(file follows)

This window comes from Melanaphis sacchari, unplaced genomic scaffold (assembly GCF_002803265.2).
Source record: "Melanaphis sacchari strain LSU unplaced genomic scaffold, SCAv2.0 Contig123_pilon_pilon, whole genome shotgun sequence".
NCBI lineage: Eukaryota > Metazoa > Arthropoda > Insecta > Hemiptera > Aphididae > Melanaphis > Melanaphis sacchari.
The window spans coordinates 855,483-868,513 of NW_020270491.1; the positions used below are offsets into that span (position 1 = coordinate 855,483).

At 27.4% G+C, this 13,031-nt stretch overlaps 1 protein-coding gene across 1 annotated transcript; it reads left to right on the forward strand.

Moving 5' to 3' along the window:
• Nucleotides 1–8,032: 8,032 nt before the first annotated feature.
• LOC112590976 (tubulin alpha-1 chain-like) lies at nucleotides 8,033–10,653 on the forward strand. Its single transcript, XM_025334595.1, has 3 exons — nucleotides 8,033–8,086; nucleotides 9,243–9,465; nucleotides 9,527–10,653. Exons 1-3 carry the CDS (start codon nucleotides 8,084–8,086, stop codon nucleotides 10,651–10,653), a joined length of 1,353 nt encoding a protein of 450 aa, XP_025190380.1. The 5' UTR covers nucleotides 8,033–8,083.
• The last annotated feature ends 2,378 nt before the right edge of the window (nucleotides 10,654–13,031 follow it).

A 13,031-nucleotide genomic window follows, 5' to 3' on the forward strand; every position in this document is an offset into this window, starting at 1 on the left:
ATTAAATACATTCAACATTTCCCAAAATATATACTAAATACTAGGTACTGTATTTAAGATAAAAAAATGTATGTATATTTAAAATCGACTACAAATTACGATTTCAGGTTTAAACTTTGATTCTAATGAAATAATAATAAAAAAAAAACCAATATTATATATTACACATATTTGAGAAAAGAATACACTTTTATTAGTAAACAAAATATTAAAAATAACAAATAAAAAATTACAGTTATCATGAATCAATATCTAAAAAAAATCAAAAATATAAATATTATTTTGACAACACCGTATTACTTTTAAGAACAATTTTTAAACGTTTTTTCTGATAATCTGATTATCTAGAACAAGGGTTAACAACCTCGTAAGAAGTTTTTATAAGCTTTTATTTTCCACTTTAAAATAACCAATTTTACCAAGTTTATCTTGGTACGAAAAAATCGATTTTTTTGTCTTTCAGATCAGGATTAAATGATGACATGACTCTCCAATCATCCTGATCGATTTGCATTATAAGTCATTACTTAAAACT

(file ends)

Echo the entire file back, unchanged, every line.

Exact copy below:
This window comes from Melanaphis sacchari, unplaced genomic scaffold (assembly GCF_002803265.2).
Source record: "Melanaphis sacchari strain LSU unplaced genomic scaffold, SCAv2.0 Contig123_pilon_pilon, whole genome shotgun sequence".
NCBI lineage: Eukaryota > Metazoa > Arthropoda > Insecta > Hemiptera > Aphididae > Melanaphis > Melanaphis sacchari.
The window spans coordinates 855,483-868,513 of NW_020270491.1; the positions used below are offsets into that span (position 1 = coordinate 855,483).

At 27.4% G+C, this 13,031-nt stretch overlaps 1 protein-coding gene across 1 annotated transcript; it reads left to right on the forward strand.

Moving 5' to 3' along the window:
• Nucleotides 1–8,032: 8,032 nt before the first annotated feature.
• LOC112590976 (tubulin alpha-1 chain-like) lies at nucleotides 8,033–10,653 on the forward strand. Its single transcript, XM_025334595.1, has 3 exons — nucleotides 8,033–8,086; nucleotides 9,243–9,465; nucleotides 9,527–10,653. Exons 1-3 carry the CDS (start codon nucleotides 8,084–8,086, stop codon nucleotides 10,651–10,653), a joined length of 1,353 nt encoding a protein of 450 aa, XP_025190380.1. The 5' UTR covers nucleotides 8,033–8,083.
• The last annotated feature ends 2,378 nt before the right edge of the window (nucleotides 10,654–13,031 follow it).

A 13,031-nucleotide genomic window follows, 5' to 3' on the forward strand; every position in this document is an offset into this window, starting at 1 on the left:
ATTAAATACATTCAACATTTCCCAAAATATATACTAAATACTAGGTACTGTATTTAAGATAAAAAAATGTATGTATATTTAAAATCGACTACAAATTACGATTTCAGGTTTAAACTTTGATTCTAATGAAATAATAATAAAAAAAAAACCAATATTATATATTACACATATTTGAGAAAAGAATACACTTTTATTAGTAAACAAAATATTAAAAATAACAAATAAAAAATTACAGTTATCATGAATCAATATCTAAAAAAAATCAAAAATATAAATATTATTTTGACAACACCGTATTACTTTTAAGAACAATTTTTAAACGTTTTTTCTGATAATCTGATTATCTAGAACAAGGGTTAACAACCTCGTAAGAAGTTTTTATAAGCTTTTATTTTCCACTTTAAAATAACCAATTTTACCAAGTTTATCTTGGTACGAAAAAATCGATTTTTTTGTCTTTCAGATCAGGATTAAATGATGACATGACTCTCCAATCATCCTGATCGATTTGCATTATAAGTCATTACTTAAAACT